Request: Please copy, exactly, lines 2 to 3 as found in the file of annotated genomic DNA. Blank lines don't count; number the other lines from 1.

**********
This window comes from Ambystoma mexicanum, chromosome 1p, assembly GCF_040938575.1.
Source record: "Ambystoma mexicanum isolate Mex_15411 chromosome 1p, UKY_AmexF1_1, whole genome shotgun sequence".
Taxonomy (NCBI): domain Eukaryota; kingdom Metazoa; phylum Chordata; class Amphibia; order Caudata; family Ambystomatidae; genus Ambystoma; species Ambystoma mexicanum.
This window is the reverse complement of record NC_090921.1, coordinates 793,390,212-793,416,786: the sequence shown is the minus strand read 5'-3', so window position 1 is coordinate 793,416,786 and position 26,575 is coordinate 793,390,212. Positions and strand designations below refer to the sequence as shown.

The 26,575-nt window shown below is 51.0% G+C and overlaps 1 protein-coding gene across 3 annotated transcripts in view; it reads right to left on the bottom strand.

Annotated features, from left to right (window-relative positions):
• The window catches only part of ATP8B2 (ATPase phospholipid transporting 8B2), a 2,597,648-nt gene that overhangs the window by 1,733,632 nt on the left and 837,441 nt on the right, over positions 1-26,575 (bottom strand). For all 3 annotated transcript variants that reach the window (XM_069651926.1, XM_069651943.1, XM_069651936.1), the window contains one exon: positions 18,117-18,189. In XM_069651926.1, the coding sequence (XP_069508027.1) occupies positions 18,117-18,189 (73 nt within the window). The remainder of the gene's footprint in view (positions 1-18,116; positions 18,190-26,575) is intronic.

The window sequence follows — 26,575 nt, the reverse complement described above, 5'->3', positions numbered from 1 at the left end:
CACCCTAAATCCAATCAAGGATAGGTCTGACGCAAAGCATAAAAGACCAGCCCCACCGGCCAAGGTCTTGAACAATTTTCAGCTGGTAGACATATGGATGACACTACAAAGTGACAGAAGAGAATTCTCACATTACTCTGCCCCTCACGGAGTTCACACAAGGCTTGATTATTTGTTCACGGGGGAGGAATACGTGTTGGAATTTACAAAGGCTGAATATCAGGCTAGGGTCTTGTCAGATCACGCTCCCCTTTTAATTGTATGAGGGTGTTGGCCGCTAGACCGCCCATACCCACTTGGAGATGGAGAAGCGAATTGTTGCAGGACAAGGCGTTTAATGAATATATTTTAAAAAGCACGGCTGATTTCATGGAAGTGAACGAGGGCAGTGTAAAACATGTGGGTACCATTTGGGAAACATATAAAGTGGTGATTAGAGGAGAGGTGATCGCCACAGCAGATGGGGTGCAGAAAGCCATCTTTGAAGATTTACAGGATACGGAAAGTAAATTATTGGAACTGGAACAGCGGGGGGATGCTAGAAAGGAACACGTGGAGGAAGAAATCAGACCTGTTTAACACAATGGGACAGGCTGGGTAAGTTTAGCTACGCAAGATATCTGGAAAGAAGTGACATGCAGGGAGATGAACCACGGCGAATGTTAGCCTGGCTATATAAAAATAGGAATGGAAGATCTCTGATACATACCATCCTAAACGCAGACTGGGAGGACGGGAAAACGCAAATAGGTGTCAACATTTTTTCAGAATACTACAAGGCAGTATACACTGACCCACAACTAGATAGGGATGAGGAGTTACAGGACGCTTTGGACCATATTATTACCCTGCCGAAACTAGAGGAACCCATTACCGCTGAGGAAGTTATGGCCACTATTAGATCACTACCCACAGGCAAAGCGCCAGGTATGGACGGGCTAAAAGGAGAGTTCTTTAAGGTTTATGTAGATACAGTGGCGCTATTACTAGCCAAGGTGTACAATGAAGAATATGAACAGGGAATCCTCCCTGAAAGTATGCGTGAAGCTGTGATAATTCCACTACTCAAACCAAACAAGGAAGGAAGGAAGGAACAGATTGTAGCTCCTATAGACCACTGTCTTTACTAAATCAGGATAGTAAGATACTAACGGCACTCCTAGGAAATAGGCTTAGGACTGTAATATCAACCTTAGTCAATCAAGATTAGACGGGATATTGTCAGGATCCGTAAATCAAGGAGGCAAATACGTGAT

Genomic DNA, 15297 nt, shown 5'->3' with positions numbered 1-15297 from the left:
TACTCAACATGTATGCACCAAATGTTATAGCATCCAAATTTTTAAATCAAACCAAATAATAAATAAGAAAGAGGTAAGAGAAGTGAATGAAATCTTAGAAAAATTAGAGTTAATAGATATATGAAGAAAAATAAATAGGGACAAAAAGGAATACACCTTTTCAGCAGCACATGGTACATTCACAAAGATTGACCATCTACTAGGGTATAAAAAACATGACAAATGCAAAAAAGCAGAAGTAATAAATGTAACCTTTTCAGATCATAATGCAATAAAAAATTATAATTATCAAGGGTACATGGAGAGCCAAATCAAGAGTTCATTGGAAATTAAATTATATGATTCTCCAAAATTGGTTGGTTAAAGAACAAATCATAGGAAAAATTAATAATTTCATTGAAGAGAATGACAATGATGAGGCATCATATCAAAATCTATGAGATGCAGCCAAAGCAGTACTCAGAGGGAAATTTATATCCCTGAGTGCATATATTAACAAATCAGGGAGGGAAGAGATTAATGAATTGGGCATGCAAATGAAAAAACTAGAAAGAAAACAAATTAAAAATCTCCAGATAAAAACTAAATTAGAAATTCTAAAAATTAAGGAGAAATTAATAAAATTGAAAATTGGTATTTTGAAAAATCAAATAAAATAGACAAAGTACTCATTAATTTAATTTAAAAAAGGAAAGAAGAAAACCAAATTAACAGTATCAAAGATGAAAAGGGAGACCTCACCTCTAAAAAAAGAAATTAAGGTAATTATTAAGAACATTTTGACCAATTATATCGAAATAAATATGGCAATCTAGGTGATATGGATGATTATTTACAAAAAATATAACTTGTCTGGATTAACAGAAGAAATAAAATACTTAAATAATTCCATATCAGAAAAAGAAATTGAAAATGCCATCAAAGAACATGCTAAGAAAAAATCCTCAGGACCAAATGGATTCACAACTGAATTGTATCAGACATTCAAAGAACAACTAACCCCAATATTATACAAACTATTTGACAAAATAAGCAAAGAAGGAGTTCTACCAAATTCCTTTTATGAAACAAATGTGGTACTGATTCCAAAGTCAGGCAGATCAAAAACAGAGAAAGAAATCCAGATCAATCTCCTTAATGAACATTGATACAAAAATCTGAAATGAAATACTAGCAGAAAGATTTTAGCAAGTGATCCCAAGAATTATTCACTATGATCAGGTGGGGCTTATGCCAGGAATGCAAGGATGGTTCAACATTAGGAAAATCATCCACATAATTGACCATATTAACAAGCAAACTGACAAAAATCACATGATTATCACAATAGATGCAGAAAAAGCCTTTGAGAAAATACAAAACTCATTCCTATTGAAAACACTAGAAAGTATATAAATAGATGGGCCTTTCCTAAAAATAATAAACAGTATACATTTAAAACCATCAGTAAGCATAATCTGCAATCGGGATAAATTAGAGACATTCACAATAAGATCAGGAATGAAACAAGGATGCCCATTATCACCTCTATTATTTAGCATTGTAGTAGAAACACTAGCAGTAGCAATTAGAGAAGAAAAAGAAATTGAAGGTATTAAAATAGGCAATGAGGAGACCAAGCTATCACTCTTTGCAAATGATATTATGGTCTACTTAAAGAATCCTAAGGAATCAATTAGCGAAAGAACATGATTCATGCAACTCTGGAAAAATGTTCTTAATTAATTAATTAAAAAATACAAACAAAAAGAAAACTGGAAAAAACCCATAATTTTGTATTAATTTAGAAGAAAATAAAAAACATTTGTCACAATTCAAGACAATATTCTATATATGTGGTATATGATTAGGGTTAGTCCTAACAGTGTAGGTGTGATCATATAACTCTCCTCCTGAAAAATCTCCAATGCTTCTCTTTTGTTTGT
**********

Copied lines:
Source record: "Ambystoma mexicanum isolate Mex_15411 chromosome 1p, UKY_AmexF1_1, whole genome shotgun sequence".
Taxonomy (NCBI): domain Eukaryota; kingdom Metazoa; phylum Chordata; class Amphibia; order Caudata; family Ambystomatidae; genus Ambystoma; species Ambystoma mexicanum.